You’re bringing up the point of anxiety as an agent for good and compulsiveness as an agent for good as well. Certainly it bears mentioning that these impulses can be part of a brain that is reaching to make things good.

For many of us, even in these milder forms, it’s a reaction and it’s a way of trying to make order and sense of things and trying to make them good and just also trying to alleviate anxiety.

Because this is such a fluid and plastic concept, how does one really know when something is a disorder and when it’s just your basic, run of the mill, modern life compulsive behavior?

One of the many difficulties that psychiatry has is that it has no blood test. At the end of the day, there’s a huge amount of subjectivity involved. However, the basic answer is, in order for something to be a mental disorder, it has to cause either distress or impairment. It has to impair your ability to function in the world, which means relationships, school, job, wherever you are in your mind. It has to cause distress, which again is a subjective thing. So if instead the behavior is helping you and not causing distress or impairment, then you’d really better think twice before labeling it a mental disorder. In the case of OCD, it tends to be impairing if you have to keep running back to your house to see if you locked the front door or go to the restroom 50 times a day to wash your hands. I would say psychiatry has a way to go before it can figure out how to make accurate, objective diagnoses.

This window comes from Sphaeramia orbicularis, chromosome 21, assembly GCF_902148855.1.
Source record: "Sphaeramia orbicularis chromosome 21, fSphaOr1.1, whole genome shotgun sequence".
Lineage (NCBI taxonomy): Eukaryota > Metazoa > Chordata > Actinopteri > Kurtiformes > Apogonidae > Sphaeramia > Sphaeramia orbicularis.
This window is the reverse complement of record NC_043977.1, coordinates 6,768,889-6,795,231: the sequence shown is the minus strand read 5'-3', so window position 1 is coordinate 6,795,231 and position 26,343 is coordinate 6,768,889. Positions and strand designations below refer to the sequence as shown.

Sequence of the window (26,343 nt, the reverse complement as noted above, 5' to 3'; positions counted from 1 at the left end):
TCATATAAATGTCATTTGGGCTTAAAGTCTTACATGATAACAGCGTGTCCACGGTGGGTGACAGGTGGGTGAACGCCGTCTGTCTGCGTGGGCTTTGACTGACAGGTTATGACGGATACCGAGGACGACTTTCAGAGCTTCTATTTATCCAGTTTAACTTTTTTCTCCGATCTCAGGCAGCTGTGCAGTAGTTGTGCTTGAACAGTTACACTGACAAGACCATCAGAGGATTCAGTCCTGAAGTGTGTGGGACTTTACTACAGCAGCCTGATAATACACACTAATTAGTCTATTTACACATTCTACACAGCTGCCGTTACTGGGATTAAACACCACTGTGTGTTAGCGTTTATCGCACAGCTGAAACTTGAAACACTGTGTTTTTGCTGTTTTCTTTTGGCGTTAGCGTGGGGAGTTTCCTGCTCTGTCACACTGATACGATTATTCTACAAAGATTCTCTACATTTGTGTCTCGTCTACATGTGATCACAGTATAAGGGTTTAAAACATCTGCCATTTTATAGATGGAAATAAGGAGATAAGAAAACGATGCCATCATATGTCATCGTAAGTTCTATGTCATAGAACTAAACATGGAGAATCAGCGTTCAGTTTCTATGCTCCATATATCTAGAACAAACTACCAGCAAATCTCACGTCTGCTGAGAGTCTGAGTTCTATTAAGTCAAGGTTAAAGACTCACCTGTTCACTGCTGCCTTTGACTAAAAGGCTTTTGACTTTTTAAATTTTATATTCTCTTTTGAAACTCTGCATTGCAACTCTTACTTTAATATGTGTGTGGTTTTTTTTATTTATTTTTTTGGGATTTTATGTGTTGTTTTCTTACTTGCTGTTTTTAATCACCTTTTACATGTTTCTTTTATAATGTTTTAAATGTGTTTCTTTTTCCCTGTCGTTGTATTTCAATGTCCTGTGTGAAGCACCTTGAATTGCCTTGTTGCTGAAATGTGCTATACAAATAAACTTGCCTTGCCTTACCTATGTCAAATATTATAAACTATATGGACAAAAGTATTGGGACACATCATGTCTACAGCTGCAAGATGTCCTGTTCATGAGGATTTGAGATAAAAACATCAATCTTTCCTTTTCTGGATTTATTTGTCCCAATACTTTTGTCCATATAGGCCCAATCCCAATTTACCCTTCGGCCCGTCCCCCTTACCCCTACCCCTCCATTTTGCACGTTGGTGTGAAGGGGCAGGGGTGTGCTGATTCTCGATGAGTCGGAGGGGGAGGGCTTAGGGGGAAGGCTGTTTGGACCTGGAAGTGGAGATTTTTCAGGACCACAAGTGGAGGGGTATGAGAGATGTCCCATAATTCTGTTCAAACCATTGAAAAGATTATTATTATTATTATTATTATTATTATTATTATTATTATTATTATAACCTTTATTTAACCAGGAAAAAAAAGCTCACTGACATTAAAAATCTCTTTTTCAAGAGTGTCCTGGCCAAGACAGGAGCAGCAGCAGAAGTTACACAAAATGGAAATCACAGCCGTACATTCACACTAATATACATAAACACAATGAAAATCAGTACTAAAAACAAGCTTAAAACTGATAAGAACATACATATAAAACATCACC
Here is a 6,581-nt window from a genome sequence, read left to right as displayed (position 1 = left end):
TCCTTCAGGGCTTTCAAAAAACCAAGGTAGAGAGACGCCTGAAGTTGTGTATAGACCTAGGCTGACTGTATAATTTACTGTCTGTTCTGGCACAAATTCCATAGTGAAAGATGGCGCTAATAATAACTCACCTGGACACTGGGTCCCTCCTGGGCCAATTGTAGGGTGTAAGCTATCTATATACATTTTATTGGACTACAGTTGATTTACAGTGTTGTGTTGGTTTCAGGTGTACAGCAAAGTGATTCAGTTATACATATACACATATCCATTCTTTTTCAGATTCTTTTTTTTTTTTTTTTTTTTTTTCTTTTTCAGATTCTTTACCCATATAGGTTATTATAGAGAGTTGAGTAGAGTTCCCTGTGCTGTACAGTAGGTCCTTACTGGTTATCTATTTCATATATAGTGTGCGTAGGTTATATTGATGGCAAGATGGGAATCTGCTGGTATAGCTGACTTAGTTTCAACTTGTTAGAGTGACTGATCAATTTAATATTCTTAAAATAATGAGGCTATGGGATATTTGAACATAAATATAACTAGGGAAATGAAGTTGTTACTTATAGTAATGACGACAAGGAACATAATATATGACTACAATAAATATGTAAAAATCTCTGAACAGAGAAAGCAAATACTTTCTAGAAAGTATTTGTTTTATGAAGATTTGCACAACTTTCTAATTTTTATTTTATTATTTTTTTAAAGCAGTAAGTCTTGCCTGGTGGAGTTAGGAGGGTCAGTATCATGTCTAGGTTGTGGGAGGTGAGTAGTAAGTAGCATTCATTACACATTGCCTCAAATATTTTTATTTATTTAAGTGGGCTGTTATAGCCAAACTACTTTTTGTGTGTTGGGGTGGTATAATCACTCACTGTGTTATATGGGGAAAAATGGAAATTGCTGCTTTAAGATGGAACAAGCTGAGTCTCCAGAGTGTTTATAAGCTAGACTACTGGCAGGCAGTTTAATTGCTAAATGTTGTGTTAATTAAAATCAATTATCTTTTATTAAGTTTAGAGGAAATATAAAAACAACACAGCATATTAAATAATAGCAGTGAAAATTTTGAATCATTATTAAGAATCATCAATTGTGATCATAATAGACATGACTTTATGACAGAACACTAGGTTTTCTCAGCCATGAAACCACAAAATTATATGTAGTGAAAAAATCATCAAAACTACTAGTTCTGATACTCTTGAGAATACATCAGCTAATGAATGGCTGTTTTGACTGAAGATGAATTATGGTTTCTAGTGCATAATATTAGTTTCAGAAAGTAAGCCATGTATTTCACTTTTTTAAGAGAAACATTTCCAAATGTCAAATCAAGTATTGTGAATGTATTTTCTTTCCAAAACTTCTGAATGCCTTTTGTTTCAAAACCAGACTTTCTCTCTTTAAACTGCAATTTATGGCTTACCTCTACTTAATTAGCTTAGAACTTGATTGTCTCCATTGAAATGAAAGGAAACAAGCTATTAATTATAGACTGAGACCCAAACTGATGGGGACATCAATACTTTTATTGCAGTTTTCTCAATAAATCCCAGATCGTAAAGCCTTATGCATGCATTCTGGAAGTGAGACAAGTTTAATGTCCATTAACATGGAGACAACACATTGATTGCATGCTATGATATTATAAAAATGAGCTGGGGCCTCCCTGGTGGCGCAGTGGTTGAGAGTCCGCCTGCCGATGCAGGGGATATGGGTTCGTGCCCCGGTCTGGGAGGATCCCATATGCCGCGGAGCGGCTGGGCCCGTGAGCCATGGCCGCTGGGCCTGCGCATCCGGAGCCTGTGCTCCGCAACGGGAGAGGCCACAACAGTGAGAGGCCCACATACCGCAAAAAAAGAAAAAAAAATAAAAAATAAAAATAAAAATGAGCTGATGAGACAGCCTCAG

We seem to have — not just with anxiety disorders, because we certainly seem to do it with addictions — a kind of “Aw, isn’t that cute?” attitude around certain mental disorders. What do you think about this primal attraction or inability to see the line between normal or interesting eccentric and, “Oh, this is actually disordered behavior?”